The National Health Service in the United Kingdom takes health care quality seriously and makes great effort to be a system that learns. The current NHS Outcomes Framework is entirely built around quality and patient-centredness is the system’s focal point. The drive to provide high quality care means that the United Kingdom has internationally pioneered many initiatives, including clinical guidelines, continuing professional development and use of patient surveys and patient-reported outcomes. Professionalism was for many years the trusted base upon which quality monitoring and improvement activities rested. In recent years, though, this governance model has progressively shifted toward a quality management approach, more reliant upon regulation and control. There has been a proliferation of national agencies, reviews and policies that address quality, leading to a somewhat congested and fragmented field of actors, particularly in the fields of inspection and performance monitoring. A tension, perhaps more pronounced than in other OECD health systems, is now evident between top-down quality management approaches and bottom-up quality improvement techniques. What should the United Kingdom do to resolve this tension and ensure that its quality architecture remains one that is studied and emulated by other OECD health systems? This report recommends three key actions. First, greater emphasis on professionalism should be reinstated as a key driver of excellence. As the same time there is scope to simplify the range of institutions and policies regulating health care quality. Finally, renewed focus on the quality at the interfaces of care, as well as on community-based services, is needed.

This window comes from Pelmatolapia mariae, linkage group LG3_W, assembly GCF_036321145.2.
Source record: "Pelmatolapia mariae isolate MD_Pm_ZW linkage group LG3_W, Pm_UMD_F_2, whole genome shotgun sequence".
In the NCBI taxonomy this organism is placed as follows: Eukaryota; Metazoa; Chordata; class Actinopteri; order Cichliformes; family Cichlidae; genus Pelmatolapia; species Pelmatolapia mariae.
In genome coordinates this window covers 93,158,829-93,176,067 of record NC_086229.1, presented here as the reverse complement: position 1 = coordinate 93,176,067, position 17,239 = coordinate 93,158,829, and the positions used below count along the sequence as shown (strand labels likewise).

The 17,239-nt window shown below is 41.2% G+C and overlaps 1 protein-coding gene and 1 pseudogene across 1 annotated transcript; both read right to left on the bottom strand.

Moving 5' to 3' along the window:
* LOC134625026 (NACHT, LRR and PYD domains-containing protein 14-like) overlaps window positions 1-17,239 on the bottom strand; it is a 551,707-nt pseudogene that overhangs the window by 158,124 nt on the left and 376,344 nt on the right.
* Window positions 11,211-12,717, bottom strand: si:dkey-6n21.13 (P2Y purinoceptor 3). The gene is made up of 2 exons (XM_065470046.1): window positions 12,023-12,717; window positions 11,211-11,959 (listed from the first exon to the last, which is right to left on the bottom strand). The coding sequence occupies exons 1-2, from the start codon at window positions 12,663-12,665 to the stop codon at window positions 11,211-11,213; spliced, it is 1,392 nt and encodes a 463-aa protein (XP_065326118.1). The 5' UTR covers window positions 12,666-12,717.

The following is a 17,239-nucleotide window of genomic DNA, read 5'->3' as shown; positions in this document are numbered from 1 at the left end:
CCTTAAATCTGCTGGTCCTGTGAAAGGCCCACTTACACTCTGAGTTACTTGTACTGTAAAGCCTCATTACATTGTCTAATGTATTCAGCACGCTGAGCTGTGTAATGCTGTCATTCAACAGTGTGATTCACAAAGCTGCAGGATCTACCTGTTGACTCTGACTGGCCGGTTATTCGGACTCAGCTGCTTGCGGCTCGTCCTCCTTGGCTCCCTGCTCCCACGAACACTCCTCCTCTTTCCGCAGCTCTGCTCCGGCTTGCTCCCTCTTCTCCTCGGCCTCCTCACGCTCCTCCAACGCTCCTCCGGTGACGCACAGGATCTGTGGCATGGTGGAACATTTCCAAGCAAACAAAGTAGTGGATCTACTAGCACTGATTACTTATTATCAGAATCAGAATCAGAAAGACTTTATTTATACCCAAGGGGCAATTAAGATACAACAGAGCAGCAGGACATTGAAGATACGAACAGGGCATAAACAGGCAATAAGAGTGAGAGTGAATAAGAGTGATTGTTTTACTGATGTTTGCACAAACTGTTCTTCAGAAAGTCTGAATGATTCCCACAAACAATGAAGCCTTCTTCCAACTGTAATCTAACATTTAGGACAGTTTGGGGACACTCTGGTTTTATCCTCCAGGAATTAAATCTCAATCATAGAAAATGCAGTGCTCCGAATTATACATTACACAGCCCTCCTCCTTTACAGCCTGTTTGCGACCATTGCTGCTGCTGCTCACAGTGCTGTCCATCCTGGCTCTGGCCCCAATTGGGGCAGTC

This case study presents the UK legislation, the Political Parties, Elections and Referendums Act, which controls the funding of political parties and campaigns. It also presents some key election statistics collected by the UK Electoral Commission.
This database provides information on environmentally related taxes, fees and charges, tradable permit systems, deposit refund systems, environmentally motivated subsidies and voluntary approaches used in environmental policy in OECD member countries and a number of other countries. Developed in co-operation between the OECD and the European Environment Agency.
English, PDF, 2,371kb
There are an estimated 9 million working aged adults in England (more than a quarter of adults aged 16-65) with low literacy or numeracy skills or both. This reflects England’s overall performance in the Survey of Adult Skills - around average for literacy, but well below average for numeracy relative to other OECD countries in the Survey (OECD, 2013).
English, PDF, 183kb
Agricultural research fellowship award grants and international conferences sponsorships of the Co-operative Research Programme (CRP): Biological Resource Management for Sustainable Agricultural Systems; advice for applicants for funding.
Biographical note of the United Kingdom's Permanent Representative to the OECD
This report examines the ongoing development of education policy, practice and leadership in Scotland, by providing an independent review of the direction of the Curriculum for Excellence (CfE) and emerging impacts seen in quality and equity in Scottish schooling.
English, PDF, 106kb
The tax burden in the United Kingdom declined by 0.3 percentage points from 32.9% to 32.6% in 2014. The corresponding figures for the OECD average were an increase of 0.2 percentage points from 34.2% to 34.4%.
English, PDF, 954kb
This 4-page online document presents the key findings from OECD Pensions at a Glance 2015 and why it is important for the United Kingdom. It also identifies two key pension policy measures which would help improve the performance of pension systems in the United Kingdom
The 2015 edition introduces more detailed analysis of participation in early childhood and tertiary levels of education. The report also examines first generation tertiary-educated adults’ educational and social mobility, labour market outcomes for recent graduates, and participation in employer-sponsored formal and/or non-formal education.